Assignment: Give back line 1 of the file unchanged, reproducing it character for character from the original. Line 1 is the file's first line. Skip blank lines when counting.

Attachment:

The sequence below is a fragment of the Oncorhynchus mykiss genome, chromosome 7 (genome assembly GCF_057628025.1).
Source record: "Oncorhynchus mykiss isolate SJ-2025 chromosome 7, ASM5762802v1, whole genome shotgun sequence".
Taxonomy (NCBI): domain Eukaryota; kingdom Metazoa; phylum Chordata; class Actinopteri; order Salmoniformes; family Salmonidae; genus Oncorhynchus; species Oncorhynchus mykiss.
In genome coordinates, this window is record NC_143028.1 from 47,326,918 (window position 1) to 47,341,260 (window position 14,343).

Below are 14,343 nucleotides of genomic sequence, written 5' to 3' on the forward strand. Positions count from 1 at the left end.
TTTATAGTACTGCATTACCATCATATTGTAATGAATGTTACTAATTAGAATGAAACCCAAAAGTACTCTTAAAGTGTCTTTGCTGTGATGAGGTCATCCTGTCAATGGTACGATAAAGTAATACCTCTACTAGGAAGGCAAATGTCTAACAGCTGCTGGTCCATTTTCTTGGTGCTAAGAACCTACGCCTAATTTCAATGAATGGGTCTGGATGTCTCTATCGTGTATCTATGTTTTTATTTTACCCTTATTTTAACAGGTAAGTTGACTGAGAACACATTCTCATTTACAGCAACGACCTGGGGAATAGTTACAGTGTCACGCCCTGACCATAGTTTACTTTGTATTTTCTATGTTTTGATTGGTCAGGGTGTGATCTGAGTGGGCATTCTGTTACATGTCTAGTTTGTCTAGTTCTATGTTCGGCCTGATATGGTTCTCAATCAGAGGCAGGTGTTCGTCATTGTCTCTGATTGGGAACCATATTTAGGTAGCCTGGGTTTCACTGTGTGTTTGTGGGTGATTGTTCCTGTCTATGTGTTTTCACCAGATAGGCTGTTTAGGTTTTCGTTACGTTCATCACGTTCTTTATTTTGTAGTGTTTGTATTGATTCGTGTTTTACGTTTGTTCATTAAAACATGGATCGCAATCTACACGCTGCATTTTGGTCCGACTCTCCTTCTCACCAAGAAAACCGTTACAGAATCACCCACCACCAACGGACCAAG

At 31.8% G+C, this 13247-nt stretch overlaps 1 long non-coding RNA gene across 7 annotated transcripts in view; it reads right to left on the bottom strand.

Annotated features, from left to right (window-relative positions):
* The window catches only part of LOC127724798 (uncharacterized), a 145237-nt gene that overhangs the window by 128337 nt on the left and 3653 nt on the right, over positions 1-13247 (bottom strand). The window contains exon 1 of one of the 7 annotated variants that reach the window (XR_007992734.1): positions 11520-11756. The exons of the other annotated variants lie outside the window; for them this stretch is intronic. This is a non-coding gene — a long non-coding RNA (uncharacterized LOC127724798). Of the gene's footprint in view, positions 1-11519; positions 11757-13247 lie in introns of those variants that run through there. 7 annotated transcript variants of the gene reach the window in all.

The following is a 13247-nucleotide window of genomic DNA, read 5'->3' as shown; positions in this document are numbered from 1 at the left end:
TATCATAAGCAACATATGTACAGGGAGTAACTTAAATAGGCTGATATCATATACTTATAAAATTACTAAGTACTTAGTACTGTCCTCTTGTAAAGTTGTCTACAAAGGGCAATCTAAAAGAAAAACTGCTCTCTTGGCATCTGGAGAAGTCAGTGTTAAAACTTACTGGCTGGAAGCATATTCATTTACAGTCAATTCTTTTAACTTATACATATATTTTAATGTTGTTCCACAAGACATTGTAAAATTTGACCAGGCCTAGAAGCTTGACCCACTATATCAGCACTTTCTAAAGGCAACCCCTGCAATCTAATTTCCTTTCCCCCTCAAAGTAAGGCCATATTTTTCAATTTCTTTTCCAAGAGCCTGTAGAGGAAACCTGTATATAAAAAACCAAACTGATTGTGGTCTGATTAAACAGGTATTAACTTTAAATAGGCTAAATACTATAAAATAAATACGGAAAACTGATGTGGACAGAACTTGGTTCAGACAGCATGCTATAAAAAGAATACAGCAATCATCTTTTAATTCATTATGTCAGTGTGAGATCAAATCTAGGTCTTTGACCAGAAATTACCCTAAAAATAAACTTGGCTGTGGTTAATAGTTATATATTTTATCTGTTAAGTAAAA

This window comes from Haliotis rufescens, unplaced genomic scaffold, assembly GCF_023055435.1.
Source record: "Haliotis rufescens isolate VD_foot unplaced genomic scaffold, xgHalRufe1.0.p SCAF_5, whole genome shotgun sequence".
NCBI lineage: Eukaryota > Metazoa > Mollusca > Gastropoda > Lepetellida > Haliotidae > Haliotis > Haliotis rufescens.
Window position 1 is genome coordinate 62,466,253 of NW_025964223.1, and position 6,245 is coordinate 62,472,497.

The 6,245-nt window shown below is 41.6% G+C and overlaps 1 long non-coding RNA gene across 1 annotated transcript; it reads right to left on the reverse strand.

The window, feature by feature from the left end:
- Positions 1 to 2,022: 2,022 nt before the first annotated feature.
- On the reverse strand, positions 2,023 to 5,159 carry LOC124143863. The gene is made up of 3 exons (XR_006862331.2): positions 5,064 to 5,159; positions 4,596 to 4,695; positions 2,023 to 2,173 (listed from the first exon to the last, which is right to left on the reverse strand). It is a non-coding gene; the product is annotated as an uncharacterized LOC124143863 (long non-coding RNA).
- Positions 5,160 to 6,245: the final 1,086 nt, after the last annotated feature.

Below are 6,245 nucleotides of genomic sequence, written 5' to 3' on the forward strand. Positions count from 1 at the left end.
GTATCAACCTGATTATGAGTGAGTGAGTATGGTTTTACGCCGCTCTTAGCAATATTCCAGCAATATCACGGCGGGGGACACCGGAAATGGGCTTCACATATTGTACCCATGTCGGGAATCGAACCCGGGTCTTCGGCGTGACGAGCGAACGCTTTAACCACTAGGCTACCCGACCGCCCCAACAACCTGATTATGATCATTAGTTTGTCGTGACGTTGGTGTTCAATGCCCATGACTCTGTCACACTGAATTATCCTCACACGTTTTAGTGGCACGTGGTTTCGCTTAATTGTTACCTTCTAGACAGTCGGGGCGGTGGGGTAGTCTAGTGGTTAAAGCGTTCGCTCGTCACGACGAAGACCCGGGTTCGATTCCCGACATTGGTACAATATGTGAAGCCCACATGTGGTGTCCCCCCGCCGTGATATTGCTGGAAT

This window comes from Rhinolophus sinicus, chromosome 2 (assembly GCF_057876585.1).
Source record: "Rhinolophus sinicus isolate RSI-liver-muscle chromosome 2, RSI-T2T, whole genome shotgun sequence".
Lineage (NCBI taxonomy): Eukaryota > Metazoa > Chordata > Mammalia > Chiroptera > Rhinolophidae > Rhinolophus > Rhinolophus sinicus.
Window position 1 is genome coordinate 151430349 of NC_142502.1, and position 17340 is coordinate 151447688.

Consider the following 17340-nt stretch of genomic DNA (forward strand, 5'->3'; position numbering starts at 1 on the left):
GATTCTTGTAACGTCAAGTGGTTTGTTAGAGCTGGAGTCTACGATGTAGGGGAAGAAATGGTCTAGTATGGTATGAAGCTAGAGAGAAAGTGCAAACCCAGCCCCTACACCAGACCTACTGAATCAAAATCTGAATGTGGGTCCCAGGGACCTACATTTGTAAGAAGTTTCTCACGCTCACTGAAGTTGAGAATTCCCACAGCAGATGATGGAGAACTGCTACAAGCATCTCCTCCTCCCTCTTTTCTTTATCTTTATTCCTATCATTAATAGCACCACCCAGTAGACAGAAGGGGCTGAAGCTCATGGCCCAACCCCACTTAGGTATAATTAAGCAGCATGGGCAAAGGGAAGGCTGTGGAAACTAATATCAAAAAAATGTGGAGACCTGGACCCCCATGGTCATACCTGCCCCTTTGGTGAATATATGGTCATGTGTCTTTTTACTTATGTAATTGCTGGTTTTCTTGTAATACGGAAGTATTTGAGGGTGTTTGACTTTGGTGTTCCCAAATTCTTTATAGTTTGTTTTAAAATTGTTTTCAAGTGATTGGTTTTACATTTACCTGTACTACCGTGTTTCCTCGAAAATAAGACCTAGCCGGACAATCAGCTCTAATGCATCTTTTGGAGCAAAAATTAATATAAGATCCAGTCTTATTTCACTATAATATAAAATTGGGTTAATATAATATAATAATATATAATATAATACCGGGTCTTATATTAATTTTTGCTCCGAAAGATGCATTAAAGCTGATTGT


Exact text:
The sequence below is a fragment of the Oncorhynchus mykiss genome, chromosome 7 (genome assembly GCF_057628025.1).